Well before Jose Garces opened the doors at Volver, the restaurant's experiment with ticketed dining — and the price of those tickets — was the main focus of its buzz. With the concept not yet tested in the city, the most-asked question (both in published opinion pieces and general chatter over drinks) was, "Will tickets work in Philly?"
Just under six months in, the Garces Group announced today that the ticketing system is gone, prices have dropped, dining options have expanded — and you can even book via OpenTable if you want. The restaurant's website has just been updated to reflect the policy changes.
The system earlier showed smaller cracks in its foundation: When Eater critic Ryan Sutton visited Volver back in June, he noted that the restaurant had already added the option to purchase tickets over the phone, suggesting that some guests were put off by the online-only system.
The new reservation process is now like that of any other restaurant: You can call or you can book online at OpenTable. OpenTable reservations will require a credit card to hold the table, and you'll be charged a cancellation fee of $50 per person if you cancel less than 48 hours in advance, or $75 per person if you no-show.
[Photo: Eater Philly]
Now, about those prices:
The new adjustments seem to follow from some of the feedback offered in Craig LaBan's disappointing review — namely, that the restaurant was serving too much food at too high a cost. (He also criticized the "egocentric" concept and cooking, but whether that will be toned down at all remains to be seen. A seasonal menu change should be on its way soon.)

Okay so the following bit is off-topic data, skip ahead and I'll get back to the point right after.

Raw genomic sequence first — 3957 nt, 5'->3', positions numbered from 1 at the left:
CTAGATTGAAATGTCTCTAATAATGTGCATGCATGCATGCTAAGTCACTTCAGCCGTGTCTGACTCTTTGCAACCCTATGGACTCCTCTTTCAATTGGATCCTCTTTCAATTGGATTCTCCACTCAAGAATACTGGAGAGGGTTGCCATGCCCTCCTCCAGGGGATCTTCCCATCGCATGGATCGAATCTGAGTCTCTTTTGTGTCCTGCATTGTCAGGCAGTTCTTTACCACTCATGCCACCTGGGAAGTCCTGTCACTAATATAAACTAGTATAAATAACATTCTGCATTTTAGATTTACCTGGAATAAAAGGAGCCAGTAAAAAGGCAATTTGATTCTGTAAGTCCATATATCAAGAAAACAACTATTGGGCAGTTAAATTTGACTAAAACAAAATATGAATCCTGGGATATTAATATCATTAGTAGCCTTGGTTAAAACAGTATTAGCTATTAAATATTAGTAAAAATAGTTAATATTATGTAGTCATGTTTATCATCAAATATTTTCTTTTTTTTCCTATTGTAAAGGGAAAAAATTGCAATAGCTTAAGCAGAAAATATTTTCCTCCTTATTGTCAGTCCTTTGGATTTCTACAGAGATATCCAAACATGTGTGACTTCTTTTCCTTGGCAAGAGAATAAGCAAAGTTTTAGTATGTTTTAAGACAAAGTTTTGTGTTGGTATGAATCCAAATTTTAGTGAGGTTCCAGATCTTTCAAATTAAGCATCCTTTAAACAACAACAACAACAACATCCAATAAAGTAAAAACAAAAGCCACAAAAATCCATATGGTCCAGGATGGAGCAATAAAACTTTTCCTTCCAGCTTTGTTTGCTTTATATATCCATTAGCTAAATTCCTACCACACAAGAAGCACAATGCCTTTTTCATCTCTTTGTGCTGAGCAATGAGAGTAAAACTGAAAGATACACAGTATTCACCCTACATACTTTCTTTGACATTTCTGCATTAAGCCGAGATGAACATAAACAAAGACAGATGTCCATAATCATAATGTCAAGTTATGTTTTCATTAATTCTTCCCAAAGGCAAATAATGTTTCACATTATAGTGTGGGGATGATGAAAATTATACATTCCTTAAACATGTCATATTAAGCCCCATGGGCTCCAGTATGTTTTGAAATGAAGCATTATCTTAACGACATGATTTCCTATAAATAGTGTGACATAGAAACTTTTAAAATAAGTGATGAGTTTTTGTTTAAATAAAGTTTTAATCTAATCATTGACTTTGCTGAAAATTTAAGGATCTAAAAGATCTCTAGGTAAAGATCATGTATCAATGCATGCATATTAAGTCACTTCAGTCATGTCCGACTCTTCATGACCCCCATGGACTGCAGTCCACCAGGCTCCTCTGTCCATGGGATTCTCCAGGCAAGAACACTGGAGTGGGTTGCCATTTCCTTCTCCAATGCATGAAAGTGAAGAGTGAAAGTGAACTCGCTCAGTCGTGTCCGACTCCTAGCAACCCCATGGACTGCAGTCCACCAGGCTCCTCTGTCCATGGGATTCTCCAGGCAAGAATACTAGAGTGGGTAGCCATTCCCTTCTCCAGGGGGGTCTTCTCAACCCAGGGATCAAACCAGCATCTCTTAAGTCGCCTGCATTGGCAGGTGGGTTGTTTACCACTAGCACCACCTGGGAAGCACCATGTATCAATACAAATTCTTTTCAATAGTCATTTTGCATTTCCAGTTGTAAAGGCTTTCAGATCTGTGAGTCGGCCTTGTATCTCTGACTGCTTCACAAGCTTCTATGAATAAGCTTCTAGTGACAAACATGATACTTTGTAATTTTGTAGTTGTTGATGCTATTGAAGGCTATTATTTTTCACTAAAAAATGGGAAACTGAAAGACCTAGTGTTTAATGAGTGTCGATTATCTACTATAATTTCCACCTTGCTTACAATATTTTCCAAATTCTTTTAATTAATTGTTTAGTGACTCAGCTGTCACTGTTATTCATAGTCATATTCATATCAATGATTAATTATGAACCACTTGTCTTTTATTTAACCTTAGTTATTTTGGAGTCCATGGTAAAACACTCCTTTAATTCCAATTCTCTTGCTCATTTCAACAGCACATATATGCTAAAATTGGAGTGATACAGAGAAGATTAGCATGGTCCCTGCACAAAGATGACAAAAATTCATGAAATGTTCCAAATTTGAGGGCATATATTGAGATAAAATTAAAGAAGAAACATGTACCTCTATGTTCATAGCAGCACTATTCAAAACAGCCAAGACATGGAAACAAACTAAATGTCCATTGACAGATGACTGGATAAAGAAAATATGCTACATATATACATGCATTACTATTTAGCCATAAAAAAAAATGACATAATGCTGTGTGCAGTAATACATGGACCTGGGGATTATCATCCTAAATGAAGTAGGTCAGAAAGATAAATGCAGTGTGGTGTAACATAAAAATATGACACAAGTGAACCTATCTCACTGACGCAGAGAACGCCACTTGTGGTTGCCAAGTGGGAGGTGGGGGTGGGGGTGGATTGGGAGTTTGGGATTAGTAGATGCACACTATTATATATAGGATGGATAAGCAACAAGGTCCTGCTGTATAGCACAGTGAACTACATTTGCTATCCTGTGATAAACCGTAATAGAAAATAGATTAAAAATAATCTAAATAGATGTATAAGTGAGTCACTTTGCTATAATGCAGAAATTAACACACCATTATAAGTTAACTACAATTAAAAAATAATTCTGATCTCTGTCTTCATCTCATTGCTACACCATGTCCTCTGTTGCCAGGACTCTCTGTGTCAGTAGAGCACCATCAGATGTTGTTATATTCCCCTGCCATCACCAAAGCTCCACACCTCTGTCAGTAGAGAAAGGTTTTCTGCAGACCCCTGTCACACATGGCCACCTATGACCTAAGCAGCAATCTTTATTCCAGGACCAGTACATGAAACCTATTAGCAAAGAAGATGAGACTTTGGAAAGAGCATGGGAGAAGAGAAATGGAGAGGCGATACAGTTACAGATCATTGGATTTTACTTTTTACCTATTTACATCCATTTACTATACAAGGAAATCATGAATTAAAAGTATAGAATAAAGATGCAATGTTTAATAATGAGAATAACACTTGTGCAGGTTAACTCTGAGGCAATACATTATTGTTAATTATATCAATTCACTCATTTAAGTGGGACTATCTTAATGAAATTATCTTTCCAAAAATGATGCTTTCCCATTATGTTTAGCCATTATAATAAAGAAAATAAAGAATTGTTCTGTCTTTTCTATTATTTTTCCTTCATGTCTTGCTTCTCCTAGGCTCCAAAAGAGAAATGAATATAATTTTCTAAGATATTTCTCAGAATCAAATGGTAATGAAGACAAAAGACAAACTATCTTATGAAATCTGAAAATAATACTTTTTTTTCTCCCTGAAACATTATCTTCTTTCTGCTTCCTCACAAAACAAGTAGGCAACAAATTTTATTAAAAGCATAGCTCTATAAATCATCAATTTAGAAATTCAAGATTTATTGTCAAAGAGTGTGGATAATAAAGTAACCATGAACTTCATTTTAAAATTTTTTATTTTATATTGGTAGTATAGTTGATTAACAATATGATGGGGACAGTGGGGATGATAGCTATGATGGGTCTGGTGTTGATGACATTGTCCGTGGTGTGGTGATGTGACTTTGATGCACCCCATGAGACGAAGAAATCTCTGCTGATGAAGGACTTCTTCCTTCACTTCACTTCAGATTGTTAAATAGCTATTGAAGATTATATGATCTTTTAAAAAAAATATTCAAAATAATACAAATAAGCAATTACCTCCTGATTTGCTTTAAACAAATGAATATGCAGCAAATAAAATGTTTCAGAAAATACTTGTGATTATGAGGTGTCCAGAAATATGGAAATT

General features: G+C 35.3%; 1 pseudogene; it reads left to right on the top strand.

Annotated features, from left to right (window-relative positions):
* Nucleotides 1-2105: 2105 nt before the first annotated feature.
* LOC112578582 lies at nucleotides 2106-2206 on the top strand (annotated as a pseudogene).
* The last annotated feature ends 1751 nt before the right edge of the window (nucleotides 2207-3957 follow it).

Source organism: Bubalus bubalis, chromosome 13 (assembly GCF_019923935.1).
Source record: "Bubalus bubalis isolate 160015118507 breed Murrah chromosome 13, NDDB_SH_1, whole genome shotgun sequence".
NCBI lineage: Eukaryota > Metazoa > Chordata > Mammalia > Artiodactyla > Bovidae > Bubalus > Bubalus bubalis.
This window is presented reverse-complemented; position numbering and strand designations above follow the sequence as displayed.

Beginning on Wednesday, September 24, the new setup offers a six-course tasting menu for $75 and a 12-course tasting menu priced at $150. At the upper end, that's about three fewer courses and a $25 price drop. But perhaps more importantly, you can choose either option at any time. Tables are also now available to be booked throughout the night on the half-hour. (Previously, there were only a few set seating times, and you automatically received the abbreviated "pre-theater" option with an early booking, or the full "performance" tasting later on.)
The main motivation for ticketing makes good sense, as it cuts back on no-shows and allows the restaurant to plan more exactly. The ticketing system pioneered by Nick Kokonas and Grant Achatz has been successful outside of their home base of Chicago and in the hands of other restaurateurs. However, their system is also more straightforward and easier to use than the Thunder Tix system adopted by Volver, which always felt clunky and confusing.
As it stands, we're not sure if this actually shows that Philly isn't ready for tickets, or simply that this wasn't the right ticketing system or the right restaurant for it.